California passed a law requiring presidential candidates to release their tax returns to get on the primary ballot. Trump sued.

Congress subpoenaed Deutsche Bank to try to get Trump's tax returns. Trump sued.

House Ways and Means filed a request for Trump's tax returns, in accordance with federal law. Trump got a bunch of his lackies to go "NUH-UH, YOU CAN'T DO THAT." Ways and Means sued. Trump threw a temper tantrum.

Here's how things went down in this situation, according The Hill:

Ways and Means Committee Chairman Richard Neal (D-Mass.) first requested Trump's tax returns in April, under a section of the tax code that states that the Treasury Secretary "shall furnish" tax returns requested by the chairs of Congress's tax committees. Neal said that his committee is interested in the tax returns as it conducts oversight and considers legislative proposals related to how the IRS audits presidents.

But the Treasury and the IRS rejected Neal's requests, as well as subpoenas he subsequently issued, arguing that they lack a legitimate legislative purpose and that Democrats' real reason for seeking Trump's tax returns is to expose the tax documents of a political rival. Both the administration and House Democrats had expected the dispute to be resolved in the courts.

Although it's true that both sides expect this dispute to be resolved in the courts, the DOJ is now arguing that, actually, the courts have no business getting involved in this, at all. So that's cute.

DOJ: Why does Congress need the courts when they have us?!

DOJ lawyers and Trump's personal lawyers filed a joint motion to dismiss, and they are all just really upset about this lawsuit. The brief gets quite snippy, saying at one point:

If Congress is dissatisfied with the Executive Branch's response to its subpoena, its recourse is the constitutionally mandated accommodation process and legislative tools assigned by the Constitution, not the deployment of lawyers wielding the Federal Rules of Civil Procedure.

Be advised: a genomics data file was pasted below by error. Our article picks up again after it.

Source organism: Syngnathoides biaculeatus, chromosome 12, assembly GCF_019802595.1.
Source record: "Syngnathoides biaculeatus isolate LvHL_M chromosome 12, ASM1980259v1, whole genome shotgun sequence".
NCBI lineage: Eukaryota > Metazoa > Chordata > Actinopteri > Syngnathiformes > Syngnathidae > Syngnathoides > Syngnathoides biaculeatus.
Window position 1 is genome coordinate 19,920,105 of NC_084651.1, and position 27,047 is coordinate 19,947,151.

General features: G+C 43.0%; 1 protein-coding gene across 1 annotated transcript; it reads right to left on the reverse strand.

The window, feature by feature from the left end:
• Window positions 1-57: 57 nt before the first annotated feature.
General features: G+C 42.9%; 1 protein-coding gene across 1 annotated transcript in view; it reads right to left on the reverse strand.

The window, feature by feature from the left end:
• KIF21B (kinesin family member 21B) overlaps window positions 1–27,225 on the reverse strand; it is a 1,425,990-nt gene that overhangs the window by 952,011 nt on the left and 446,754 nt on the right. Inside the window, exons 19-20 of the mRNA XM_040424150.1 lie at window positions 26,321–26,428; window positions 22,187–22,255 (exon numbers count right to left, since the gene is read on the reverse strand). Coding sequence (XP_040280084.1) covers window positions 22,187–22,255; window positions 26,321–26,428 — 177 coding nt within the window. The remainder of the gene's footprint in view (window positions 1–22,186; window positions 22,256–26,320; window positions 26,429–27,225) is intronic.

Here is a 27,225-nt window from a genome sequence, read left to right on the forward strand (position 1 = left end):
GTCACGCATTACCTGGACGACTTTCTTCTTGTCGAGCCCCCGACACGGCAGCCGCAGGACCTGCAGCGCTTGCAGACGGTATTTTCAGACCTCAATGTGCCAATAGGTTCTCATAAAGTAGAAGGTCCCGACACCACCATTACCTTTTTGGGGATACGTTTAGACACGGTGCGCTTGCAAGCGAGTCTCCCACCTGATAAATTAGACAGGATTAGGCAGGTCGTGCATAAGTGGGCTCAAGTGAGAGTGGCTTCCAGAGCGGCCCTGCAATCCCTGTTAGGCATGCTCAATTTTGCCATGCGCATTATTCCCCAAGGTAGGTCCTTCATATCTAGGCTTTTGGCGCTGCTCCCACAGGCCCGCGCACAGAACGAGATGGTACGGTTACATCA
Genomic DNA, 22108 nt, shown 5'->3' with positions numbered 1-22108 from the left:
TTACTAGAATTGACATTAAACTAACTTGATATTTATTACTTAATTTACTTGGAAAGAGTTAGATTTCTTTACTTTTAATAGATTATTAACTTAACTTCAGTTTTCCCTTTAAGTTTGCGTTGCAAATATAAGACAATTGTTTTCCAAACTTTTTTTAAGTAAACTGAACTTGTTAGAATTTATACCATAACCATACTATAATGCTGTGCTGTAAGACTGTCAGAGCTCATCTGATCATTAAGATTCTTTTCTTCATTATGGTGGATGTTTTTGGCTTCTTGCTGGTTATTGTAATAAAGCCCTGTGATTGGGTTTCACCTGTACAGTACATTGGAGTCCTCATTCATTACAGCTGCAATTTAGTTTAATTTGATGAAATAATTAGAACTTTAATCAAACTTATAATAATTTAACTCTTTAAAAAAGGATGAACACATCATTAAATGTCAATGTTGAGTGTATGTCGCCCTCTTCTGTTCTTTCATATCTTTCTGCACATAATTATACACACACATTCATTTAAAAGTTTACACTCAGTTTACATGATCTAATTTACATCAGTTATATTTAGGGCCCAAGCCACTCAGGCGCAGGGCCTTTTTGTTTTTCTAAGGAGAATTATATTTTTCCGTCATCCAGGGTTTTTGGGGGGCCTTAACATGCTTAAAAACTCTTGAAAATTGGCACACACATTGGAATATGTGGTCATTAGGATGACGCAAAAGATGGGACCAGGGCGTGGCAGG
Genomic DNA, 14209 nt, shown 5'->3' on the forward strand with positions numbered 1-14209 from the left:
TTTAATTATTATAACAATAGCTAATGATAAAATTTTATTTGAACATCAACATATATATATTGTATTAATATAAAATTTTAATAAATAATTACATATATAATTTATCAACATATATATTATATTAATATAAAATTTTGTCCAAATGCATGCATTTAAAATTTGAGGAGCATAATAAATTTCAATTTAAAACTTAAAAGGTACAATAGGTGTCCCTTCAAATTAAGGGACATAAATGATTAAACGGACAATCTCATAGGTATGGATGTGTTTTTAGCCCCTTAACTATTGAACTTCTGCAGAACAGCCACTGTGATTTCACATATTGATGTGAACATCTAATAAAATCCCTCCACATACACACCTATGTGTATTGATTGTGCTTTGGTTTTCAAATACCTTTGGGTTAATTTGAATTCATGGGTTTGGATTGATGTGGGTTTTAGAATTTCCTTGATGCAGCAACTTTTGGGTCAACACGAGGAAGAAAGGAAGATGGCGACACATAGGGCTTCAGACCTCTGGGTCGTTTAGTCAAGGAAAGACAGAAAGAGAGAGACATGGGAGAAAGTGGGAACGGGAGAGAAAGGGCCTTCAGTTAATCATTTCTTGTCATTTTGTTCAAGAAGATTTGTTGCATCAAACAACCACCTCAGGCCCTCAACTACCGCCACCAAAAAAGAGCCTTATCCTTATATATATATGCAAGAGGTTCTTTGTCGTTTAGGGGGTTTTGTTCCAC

YEAH, SCREW THOSE FANCY ELITIST DEMOCRAT LAWYERS WIELDING THEIR FANCY HARDBOUND COPIES OF THE FEDERAL RULES OF CIVIL PROCEDURE!

They also tell the court that the case should be dismissed so Congress and Treasury can have more meetings about this issue, even though Mnuchin is on the record saying the committee would "never" see Trump's tax returns.

Incredibly, the DOJ also argues that "the House's only means to enforce a subpoena using the judicial process is pursuant to the criminal contempt statute that Congress created for that purpose." That's where things really go off the rails.

This would give the executive branch sole discretion over when to enforce the law against executive branch officials. Kind of seems like a problem with that whole "separation of powers" thing we have going, no?

Perhaps someone can give the Attorney General a refresher?

School House Rock - The Constitution www.youtube.com

And actually, if someone could also show that to the President while they're at it, that would be great.

It's possible that we maybe don't actually live in the dumbest possible timeline. But we definitely live in the timeline with the dumbest constitutional crises.

[Motion to Dismiss / Schoolhouse Rock / The Hill]

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Jamie Lynn Crofts
Jamie Lynn Crofts is sick of your bullshit. When she’s not wrangling cats, she’s probably writing about nerdy legal stuff, rocking out at karaoke, or tweeting about god knows what. Jamie would kindly like to remind everyone that it’s perfectly legal to tell Bob Murray to eat shit.